Fluther is a free Q&A collective that specializes in getting
fast answers from the right people. Check it out!
One of the very best things about Fluther has always been our community. You’d be hard pressed to find a smarter, warmer or wittier bunch of people anywhere on the web. What exactly are the keys to building such a great community? Did we just get lucky, or was it the result of careful planning? I’ve been thinking about this a lot, lately, and it seems to me that it’s a bit of both. Nature and nurture, in other words.
Photo by practicalowl on Flickr
Our community started out with friends and family of our founders: two Ivy League grads who valued knowledge, warmth, and humor – not to mention proper grammar. Naturally, the original members of the collective fit a similar pattern, and since our initial growth was all word-of-mouth, we had a strong core of like-minded members before we got particularly popular. I’d say that’s had a huge impact on how our community has developed over time. Even so, it’s probably quite important to envision your ideal community right from the beginning, and our founders certainly did. Fluther was modeled on the cooperative environment Ben and Andrew had grown to love at Brown University’s SunLab. “People in the lab were always willing and able to help with your problems; you just had to know who to ask,” Ben says. “We imagined the whole Internet could become a lab where people would happily help each other, if we could only connect them.”
As the community has grown, what we’ve noticed is that each new wave of members seems to form their own group of ‘friends’. This is especially true when a lot of people join all at once after media attention or during mass migrations from other sites. Over time, the mini-groups tend to end up integrating into the community as a whole. In a ‘your friends are my friends, my friends are your friends‘ way, we are all interconnected.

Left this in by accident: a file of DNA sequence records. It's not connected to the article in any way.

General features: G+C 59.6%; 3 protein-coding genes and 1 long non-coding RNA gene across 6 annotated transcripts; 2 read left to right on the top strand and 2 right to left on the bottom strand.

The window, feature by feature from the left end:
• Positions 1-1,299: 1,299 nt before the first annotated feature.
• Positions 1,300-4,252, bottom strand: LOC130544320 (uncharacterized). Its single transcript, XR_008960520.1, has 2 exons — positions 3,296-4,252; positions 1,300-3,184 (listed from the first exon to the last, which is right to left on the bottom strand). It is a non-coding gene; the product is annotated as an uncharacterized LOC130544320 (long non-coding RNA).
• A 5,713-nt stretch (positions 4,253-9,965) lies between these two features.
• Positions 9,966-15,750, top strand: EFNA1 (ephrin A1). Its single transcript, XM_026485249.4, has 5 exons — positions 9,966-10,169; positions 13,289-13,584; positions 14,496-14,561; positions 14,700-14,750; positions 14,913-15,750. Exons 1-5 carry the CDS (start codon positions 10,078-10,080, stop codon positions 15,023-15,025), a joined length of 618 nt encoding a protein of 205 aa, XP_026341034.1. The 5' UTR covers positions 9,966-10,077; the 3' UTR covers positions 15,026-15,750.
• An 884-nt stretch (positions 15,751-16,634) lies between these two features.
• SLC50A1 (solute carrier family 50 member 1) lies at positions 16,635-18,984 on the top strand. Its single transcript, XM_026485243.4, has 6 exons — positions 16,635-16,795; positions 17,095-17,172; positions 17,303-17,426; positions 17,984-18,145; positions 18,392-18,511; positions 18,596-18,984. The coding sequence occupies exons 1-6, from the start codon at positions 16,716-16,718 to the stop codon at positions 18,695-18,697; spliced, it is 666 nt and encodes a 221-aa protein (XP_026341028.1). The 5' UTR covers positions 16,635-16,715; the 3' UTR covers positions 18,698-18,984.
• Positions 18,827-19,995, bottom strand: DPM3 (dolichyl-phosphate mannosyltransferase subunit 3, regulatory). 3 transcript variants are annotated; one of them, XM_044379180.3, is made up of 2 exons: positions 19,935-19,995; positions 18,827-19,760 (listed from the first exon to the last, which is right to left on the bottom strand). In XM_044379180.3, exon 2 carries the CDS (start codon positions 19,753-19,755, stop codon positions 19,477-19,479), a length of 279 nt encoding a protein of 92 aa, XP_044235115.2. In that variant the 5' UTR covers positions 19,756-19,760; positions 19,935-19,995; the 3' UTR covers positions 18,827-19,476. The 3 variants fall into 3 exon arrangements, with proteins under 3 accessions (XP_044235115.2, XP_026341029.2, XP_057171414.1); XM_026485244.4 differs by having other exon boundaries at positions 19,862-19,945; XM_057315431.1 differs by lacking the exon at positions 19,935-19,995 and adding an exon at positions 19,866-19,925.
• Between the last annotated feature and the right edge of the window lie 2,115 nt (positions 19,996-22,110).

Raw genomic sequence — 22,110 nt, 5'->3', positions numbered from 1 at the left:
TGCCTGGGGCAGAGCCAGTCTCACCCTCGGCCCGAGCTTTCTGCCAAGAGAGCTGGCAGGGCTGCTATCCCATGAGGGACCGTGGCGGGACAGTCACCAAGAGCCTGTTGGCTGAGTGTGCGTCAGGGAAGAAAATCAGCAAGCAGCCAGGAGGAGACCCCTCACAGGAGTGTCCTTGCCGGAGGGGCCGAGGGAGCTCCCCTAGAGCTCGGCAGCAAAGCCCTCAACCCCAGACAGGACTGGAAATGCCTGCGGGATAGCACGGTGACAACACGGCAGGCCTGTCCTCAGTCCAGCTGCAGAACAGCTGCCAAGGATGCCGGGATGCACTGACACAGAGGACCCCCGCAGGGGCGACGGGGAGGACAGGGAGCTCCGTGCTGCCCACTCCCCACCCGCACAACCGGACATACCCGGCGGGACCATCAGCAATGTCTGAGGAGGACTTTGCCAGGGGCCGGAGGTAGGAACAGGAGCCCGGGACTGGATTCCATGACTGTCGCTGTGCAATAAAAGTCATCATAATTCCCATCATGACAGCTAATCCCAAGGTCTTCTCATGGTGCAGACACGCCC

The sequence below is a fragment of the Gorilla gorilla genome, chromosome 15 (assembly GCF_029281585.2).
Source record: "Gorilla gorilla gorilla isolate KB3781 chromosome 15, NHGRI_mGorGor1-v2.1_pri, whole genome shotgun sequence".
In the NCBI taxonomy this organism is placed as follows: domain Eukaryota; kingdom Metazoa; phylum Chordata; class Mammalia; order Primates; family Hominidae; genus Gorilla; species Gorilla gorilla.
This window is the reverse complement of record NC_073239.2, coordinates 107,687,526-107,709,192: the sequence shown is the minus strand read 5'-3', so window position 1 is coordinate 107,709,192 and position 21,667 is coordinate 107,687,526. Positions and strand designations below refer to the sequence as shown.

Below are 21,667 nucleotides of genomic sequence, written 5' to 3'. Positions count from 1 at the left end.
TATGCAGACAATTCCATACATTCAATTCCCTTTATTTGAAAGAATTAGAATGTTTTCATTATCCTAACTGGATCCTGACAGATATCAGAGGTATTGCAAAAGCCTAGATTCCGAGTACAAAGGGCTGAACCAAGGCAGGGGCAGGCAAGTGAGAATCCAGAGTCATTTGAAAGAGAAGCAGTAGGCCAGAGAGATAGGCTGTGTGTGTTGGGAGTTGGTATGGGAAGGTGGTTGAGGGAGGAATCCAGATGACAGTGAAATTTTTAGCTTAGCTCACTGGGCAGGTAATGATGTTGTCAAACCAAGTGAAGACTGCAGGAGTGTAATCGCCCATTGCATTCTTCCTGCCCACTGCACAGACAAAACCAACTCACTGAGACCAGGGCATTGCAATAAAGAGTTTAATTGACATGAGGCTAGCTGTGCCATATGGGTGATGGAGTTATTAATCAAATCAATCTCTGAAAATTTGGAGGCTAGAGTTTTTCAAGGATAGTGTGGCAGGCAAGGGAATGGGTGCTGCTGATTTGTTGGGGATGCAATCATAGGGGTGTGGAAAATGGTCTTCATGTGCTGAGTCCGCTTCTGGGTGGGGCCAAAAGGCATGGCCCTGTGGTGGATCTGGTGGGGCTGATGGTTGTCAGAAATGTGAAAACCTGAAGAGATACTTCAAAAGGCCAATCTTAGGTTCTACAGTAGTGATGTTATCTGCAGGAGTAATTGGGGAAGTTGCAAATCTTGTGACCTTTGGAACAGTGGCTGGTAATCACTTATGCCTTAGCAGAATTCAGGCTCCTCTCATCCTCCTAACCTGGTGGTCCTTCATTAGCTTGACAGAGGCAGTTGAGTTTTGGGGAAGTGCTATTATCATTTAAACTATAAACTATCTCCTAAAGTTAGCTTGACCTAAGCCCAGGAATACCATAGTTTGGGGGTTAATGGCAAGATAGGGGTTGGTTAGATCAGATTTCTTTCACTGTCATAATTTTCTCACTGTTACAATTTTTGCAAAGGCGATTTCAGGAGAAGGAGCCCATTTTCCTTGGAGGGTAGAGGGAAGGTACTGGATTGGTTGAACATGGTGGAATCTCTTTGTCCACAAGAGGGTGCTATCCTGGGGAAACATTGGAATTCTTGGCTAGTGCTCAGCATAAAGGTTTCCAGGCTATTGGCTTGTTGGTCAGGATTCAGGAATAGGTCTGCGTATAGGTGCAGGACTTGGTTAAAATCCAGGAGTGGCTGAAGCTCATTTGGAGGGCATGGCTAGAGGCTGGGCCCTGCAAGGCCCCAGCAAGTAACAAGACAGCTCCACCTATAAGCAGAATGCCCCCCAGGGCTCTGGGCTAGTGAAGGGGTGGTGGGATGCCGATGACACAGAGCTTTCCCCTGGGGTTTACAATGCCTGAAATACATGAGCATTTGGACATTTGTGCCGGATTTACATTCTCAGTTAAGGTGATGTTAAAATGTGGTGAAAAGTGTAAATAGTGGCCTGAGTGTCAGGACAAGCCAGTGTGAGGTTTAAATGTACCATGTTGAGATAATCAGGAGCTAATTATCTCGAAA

Compared to a lot of other Q&A sites, we have some pretty strict guidelines, which some people find off-putting, but others love. It’s a self-selecting environment… people who object to not being allowed to use txtspk, make personal attacks, or spam the site don’t tend to stick around long. Guidelines wouldn’t mean anything without enforcement, though. Live, active moderation is so important in fostering good relations and civil discourse. If a flame war breaks out (hey, it happens), a mod steps in with a fire extinguisher. Problem members are warned, then suspended, and ultimately escorted out of the ocean if they can’t play nice. Equally important is the effort to treat everyone, well, equally. No one is ‘above the law’… if you break a guideline, you’re going to get modded, no matter who you are. Even the founders and most of the moderators have felt the gentle sting of the mighty tentacle.
As an outgrowth of our community, true friendships often develop. I think there are a couple of components to that. Firstly, an excellent interface and a pleasant environment encourage members to visit every day, and there’s nothing quite like seeing a familiar ‘face’ for getting to know someone. We celebrate milestones, provide a way for members to message each other privately, offer chat-rooms and created a Social Section where more lighthearted fare can be enjoyed. We also have a few ways for members to connect off-site, like our Facebook page, a Photobucket group, and by allowing our members to post links to their own off-site activities (blogs, FB, etc.) on their profile pages. In all of these ways, connections are formed, friends are made, and a great community thrives.